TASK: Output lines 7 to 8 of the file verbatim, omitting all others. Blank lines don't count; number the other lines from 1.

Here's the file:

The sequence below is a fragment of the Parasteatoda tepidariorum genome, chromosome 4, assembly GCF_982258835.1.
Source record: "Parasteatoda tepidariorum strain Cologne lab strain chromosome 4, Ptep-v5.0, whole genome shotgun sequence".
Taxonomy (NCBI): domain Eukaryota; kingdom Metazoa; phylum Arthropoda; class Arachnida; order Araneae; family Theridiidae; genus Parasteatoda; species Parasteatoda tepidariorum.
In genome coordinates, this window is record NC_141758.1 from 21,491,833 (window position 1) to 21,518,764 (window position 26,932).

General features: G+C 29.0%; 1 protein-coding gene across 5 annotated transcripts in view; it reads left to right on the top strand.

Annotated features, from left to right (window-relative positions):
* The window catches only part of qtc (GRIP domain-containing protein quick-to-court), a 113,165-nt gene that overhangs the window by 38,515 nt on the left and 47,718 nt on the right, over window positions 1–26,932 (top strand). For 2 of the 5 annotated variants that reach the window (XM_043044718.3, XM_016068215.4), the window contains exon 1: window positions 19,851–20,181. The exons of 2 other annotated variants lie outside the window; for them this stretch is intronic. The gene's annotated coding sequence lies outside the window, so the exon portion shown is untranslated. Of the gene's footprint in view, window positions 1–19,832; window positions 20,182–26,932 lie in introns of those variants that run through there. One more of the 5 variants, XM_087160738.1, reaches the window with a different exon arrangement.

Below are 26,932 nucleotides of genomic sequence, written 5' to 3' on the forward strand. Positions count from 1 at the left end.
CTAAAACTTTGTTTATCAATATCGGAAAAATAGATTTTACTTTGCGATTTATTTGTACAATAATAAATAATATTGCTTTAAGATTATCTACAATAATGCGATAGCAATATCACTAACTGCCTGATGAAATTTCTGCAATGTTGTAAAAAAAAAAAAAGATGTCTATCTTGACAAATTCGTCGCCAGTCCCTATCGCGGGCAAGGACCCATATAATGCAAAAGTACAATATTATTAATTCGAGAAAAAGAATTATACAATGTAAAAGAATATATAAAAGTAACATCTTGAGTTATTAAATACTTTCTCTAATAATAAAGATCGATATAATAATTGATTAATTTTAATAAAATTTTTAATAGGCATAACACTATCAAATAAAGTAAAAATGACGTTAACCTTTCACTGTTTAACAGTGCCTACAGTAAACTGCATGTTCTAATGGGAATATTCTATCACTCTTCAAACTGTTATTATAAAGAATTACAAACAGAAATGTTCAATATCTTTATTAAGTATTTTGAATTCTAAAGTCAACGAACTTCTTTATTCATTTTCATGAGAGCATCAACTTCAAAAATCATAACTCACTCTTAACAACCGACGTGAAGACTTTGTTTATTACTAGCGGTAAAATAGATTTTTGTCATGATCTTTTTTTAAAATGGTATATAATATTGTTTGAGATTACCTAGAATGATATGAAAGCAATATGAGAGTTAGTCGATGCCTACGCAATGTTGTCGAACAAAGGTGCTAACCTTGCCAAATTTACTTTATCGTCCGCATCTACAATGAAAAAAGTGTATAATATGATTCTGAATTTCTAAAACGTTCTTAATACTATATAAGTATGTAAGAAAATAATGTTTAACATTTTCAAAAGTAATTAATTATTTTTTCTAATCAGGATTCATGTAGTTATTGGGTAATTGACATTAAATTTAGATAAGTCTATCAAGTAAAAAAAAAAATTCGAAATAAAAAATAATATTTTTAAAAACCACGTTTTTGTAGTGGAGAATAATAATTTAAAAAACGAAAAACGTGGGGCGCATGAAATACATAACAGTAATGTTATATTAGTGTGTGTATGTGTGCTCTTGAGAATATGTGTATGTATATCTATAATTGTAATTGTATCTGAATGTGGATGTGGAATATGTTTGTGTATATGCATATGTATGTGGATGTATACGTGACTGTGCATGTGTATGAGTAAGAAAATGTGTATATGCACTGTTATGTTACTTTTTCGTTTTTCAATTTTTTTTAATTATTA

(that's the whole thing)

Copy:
* The window catches only part of qtc (GRIP domain-containing protein quick-to-court), a 113,165-nt gene that overhangs the window by 38,515 nt on the left and 47,718 nt on the right, over window positions 1–26,932 (top strand). For 2 of the 5 annotated variants that reach the window (XM_043044718.3, XM_016068215.4), the window contains exon 1: window positions 19,851–20,181. The exons of 2 other annotated variants lie outside the window; for them this stretch is intronic. The gene's annotated coding sequence lies outside the window, so the exon portion shown is untranslated. Of the gene's footprint in view, window positions 1–19,832; window positions 20,182–26,932 lie in introns of those variants that run through there. One more of the 5 variants, XM_087160738.1, reaches the window with a different exon arrangement.

Below are 26,932 nucleotides of genomic sequence, written 5' to 3' on the forward strand. Positions count from 1 at the left end.